Beyond the surface however lies even greater realities about weak institutions in the MENA. Such weaknesses could have generated the disappointments and frustrations of the pan-Arab youth, frustrations that have erupted to social turmoil that called for the overthrow of established regimes.

It is even further revealing to note the weak financial institutions across the MENA, which could baffles us somehow. MENA was among those that introduced zero-interest financing in antiquity, a framework and ‘best practice’ that drove wealth generation to successes of immense proportions.

Below is a special report from the World Bank’s news rooms concerning the rather baffling financial weaknesses in the MENA. The clear challenge to Arabs of the day is: reform your financial institutions!

[Philippines, 26 September 2011]


Building Financial Institutions as Solutions to Frustration and Exclusion

Press Release No:2012/072/MENA

An agenda for the Middle East and North Africa

WASHINGTON, September 15, 2011 – Financial systems across the Middle East and North Africa (MENA) proved resilient during the global financial crisis and subsequent political shocks but have failed to provide access to finance, contributing to the region’s relatively weak growth performance and inability to generate jobs. This in turn has contributed to the deep-seated frustrations of the region’s large youth populations, say the findings of a new World Bank report.

“We began work on this report with our partners in the Arab Monetary Fund, the Islamic Development Bank and the Union of Arab Banks, well before the Arab Spring,” says Roberto R. Rocha, Senior Adviser and principal author of Financial Access and Stability: A Road Map for the Middle East and North Africa. “Many of our findings now have even sharper relevance in the light of the protests that have reflected popular discontent with systems where opportunities are few, competition limited and access to finance constrained.”

The report describes MENA’s financial sectors as dominated by large, well-capitalized banks, but largely undiversified and uncompetitive. Essential non-banking financial institutions such as insurance companies, mutual and pension funds, leasing, and factoring, are not well developed with few exceptions. Equity markets are large in many countries, but mainly dominated by financial institutions and infrastructure companies. Private fixed-income instruments and markets remain negligible.

And notably, the region’s banking systems have failed to provide broad, sound and equitable access to finance. They have very high loan concentration ratios, reflecting the focus of banks on providing loans to large and well-connected enterprises and industrial groups while only 20 percent of MENA’s small and medium enterprises have a bank loan or a line of credit, one of the lowest shares among emerging regions. This has constrained their capacity to grow and generate jobs.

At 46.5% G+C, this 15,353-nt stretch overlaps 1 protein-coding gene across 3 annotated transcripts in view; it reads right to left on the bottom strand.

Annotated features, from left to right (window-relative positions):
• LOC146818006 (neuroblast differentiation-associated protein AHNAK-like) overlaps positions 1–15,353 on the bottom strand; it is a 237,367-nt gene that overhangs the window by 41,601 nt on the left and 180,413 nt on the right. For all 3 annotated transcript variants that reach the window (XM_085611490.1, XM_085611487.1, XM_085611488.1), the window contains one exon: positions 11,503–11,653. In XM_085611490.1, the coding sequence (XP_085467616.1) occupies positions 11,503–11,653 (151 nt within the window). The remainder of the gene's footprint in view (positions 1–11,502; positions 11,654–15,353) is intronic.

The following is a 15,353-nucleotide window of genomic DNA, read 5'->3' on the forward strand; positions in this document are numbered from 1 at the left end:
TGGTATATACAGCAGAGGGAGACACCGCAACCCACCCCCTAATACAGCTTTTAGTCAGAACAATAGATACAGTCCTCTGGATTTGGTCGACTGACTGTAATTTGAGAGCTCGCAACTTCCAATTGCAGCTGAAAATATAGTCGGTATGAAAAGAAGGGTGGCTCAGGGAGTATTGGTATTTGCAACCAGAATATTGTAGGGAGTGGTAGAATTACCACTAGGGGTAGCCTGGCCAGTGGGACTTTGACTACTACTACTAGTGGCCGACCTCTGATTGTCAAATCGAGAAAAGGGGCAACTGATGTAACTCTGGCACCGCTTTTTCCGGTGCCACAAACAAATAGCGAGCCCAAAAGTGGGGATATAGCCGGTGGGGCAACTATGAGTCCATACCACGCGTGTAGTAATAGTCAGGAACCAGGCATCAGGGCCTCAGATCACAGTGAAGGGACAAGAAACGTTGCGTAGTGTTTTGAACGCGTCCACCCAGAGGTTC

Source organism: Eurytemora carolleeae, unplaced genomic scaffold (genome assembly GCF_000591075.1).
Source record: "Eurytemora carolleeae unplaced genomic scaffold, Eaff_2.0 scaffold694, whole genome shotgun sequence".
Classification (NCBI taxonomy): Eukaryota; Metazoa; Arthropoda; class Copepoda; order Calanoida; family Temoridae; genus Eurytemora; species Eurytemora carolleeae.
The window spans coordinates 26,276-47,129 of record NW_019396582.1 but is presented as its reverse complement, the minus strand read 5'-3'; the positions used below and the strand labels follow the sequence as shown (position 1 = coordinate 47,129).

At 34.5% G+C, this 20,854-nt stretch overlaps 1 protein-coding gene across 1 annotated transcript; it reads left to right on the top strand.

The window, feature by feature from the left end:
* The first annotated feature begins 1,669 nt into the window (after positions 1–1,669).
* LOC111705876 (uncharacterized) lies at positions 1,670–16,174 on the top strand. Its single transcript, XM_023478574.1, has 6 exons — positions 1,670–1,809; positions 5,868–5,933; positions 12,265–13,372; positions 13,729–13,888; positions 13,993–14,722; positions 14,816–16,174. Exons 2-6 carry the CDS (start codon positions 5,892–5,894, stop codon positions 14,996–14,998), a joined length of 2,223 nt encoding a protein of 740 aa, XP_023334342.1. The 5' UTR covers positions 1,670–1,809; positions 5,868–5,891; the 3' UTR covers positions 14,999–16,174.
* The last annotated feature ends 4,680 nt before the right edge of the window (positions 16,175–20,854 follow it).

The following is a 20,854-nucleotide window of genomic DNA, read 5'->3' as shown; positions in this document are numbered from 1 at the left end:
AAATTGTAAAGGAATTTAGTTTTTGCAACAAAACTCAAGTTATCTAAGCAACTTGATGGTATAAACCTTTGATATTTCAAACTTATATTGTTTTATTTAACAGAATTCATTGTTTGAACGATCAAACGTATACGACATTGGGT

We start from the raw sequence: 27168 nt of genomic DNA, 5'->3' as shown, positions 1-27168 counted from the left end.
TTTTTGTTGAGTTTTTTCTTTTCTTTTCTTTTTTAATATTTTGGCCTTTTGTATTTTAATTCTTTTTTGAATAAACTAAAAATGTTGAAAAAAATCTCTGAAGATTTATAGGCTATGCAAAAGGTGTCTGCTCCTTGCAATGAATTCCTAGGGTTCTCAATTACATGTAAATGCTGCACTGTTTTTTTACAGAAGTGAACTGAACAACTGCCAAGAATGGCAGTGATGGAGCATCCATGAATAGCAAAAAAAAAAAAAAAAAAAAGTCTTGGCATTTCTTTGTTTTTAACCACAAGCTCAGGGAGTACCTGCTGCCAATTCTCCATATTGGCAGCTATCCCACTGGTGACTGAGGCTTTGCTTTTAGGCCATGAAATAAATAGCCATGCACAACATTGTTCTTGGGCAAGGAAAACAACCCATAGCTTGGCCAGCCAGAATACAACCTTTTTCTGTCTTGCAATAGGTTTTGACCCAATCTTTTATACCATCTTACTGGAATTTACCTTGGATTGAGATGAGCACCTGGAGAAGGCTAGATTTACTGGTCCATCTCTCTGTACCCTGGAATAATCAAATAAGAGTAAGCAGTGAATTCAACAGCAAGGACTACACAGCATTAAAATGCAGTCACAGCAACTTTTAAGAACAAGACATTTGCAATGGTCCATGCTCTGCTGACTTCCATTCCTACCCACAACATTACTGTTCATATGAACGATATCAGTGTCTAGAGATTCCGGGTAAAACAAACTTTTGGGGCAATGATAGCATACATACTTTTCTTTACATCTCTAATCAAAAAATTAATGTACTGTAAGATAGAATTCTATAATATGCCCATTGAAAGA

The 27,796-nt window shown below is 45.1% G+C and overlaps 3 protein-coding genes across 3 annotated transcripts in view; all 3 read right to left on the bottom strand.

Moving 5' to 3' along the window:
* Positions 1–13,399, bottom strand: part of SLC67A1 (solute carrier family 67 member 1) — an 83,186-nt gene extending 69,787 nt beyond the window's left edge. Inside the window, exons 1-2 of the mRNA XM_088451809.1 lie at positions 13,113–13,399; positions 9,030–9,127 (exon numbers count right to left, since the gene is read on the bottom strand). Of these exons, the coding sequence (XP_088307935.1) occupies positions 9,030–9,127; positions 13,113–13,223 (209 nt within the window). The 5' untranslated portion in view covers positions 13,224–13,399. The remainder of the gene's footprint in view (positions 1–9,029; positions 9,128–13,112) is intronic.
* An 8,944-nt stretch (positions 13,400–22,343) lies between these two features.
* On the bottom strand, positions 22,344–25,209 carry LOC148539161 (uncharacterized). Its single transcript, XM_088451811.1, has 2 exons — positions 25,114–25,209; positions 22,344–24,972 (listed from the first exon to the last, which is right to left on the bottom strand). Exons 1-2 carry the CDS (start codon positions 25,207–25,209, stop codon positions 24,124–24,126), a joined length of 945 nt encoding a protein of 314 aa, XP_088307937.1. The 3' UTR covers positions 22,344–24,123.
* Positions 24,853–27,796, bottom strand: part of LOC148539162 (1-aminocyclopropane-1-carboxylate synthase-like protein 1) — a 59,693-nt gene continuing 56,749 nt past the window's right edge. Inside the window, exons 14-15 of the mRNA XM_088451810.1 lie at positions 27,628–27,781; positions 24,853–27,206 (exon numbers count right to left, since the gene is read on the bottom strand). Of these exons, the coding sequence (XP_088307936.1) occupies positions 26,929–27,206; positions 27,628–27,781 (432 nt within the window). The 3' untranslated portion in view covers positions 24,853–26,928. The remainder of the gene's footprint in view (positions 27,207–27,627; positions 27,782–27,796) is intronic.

The number of deposits and loan accounts per adult are also low by international standards and microfinance penetration remains disappointing. The lack of access to finance is also reflected in the low share of mortgage loans in loan portfolios.

“We see large numbers of university graduates who don’t have access to opportunities and jobs; we see young couples who can‘t get married because the housing finance market is almost non-existent,” says Loic Chiquier, Director of Finance at the World Bank. “All this just increases the sense of economic exclusion and political discontent.”

The lack of access to finance is due to weaknesses in financial infrastructure, insufficient competition in the banking sector, and gaps in the legal framework preventing the development of alternative sources of finance. The report recognizes that the structure of MENA’s banking systems is evolving in the right direction, but that levels of competition are still weak. The reduction in the share of state banks bodes well for the future, says Rocha but banking systems remain less competitive than those in other regions, due to a massive presence of the state in some countries, stricter entry requirements, weak credit information systems preventing a level playing field between small and large banks, weak regulation of large exposures and connected lending, and lack of competition from capital markets and non-banking institutions.

“We’ve had a fantastic working relationship with our partners in building the statistical and analytical basis for these findings and conclusions and I think there is wide acceptance that while the financial sector is now part of the problem, it needs to be – and can be – part of the solution,” says Rocha.

This would mean implementing a comprehensive and integrated agenda for improving access and preserving stability, he adds. The report examines how this agenda needs to include three sets of mutually reinforcing reforms to be successful: the strengthening of financial infrastructure, improvements in bank competition, and the development of non-banking institutions and financial instruments. Critical though is complementing these reforms with a financial stability agenda ensuring that financial systems remain resilient as access is expanded and new risks emerge. Experience from elsewhere, notably central Europe, had shown the dangers of quickly improving access to finance without shoring up stability.

In Washington: Tina Taheri, (202) 725-0719,;
Esther Lee Rosen, (248) 935-0510,

For a link to the report, please click here.